Eastman Initiatives: Designed to prepare music professionals for the changing culture and marketplace for classical music, the Eastman School has created a series of educational innovations that focus on pragmatic subjects like entrepreneurship, funding for the arts, and sound engineering as well as outreach and audience development programs.



D: DNA—Arthur Kornberg ’41M (MD)

In a milestone breakthrough that made possible the age of genetic engineering, Arthur Kornberg ’41M (MD) was the first to synthesize DNA in a test tube.

The work, which earned Kornberg a share of the 1959 Nobel Prize in medicine, helped ignite the biotechnology revolution that has led to new drugs in the treatment of cancer, AIDS, diabetes, and other diseases.

In 1999, the centerpiece building in the Medical Center’s plan to transform the University into a medical research powerhouse was named after the onetime intern at Strong Memorial Hospital. The Kornberg building houses six research centers focusing on aging and developmental biology, cancer biology, cardiovascular research, human genetics and molecular pediatric disease, oral biology, and vaccine biology and immunology.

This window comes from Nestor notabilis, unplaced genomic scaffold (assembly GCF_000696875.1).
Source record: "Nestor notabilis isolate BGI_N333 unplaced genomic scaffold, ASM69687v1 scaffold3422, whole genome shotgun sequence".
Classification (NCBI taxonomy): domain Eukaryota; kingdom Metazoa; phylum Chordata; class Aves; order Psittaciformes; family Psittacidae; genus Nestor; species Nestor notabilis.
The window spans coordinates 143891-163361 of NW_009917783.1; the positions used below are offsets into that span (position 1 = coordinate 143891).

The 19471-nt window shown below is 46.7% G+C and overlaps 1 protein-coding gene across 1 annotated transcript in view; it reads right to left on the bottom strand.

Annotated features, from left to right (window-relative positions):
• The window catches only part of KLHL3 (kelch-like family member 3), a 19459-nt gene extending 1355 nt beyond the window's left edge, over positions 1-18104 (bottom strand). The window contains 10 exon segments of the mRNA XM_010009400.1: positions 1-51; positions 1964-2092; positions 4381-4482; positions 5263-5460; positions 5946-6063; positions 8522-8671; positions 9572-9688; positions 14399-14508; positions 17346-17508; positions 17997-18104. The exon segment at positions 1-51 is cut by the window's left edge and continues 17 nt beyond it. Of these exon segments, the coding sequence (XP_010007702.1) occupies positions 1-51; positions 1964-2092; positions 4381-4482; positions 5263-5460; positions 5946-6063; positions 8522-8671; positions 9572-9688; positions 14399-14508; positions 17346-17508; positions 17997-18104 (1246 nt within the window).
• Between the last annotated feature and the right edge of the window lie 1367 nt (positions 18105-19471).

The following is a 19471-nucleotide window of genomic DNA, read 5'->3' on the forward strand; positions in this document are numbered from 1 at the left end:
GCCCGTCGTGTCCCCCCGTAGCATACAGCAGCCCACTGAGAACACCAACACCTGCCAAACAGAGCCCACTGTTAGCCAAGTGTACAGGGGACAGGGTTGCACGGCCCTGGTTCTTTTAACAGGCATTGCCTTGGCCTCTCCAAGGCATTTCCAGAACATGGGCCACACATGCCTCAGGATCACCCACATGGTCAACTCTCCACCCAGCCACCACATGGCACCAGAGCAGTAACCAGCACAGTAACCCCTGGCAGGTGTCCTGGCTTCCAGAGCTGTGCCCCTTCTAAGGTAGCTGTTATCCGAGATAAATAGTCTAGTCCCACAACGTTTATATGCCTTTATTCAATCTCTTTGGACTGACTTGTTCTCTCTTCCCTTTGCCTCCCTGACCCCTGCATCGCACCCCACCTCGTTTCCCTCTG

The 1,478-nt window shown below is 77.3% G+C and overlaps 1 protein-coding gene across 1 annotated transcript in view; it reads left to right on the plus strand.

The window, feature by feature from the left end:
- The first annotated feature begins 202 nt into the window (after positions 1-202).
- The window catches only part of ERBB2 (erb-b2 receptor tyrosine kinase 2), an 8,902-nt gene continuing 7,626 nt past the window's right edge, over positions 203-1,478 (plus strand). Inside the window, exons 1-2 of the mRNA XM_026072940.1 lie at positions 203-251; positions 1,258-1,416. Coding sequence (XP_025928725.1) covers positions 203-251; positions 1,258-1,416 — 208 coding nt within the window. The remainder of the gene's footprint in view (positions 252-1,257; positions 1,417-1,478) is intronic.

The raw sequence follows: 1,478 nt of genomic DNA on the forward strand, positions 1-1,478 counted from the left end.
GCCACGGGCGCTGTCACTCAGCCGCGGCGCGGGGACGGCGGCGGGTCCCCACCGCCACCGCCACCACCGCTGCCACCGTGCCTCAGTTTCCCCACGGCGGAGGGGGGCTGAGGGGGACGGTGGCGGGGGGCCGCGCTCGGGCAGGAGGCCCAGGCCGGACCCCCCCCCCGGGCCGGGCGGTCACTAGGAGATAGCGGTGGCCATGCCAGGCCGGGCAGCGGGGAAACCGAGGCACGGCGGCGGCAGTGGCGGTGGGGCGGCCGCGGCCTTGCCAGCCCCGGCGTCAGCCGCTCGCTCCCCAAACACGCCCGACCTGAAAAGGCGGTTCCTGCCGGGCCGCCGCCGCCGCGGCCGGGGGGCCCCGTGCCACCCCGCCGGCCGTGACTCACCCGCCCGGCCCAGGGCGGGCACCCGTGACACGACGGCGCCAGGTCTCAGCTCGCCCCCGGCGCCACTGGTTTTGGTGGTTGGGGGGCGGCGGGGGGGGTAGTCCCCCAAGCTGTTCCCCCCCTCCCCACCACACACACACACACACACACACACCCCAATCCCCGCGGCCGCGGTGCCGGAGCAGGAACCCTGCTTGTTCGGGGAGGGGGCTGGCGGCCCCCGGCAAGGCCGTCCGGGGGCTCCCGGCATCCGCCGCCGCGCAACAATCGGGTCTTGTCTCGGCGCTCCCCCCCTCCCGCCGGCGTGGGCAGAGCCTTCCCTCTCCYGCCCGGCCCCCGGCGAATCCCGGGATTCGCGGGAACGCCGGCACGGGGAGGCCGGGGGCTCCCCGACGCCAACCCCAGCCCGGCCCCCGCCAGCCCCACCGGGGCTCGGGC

Extra Year: ‘Take Five’

E: Extra Year, ‘Take Five’—Susannah Klank

Susannah Klank (right) could have graduated in 2002, but the biology major chose to stay an extra year because she wanted to study something new. Intrigued by the question of how women are represented in popular culture, Klank asked to stay for a fifth year to focus on the subject.

Thanks to the College’s Take Five program, she could— without the cost of tuition.

Described by The New York Times shortly after its launch as “one of the more innovative liberal-arts programs in the country,” Take Five is designed to give students the opportunity to augment their education by taking a year’s worth of classes outside their major.

Klank, who graduated last spring, says the additional year of women’s studies, art history, and film studies classes has enriched her sense of herself as a scholar.

“It taught me how to think in a new area that I never got a chance to explore,” she says.

The extra year also gave her time to be a resident assistant, strengthening her ties to Rochester and a new class of students.

“I feel like I got a chance to give back,” Klank says. “I feel a lot more connected to campus.”


Center for Future Health

Is there a doctor in the house?

At the University’s Center for Future Health, the melodramatic cliché takes on new meaning for an innovative intersection of health care, smart technology, and personal health management.

F: Center for Future Health

Researchers at the center have developed a prototype for a smart bandage that can detect infection and have designed futuristic technologies intended to allow individuals, in the privacy of their own homes, to maintain their health, spot the onset of health problems, and manage disease.

Founded in 1999, the multidisciplinary research program includes physicians, health practitioners, chemists, computer scientists, engineers, and behavioral scientists.

G – L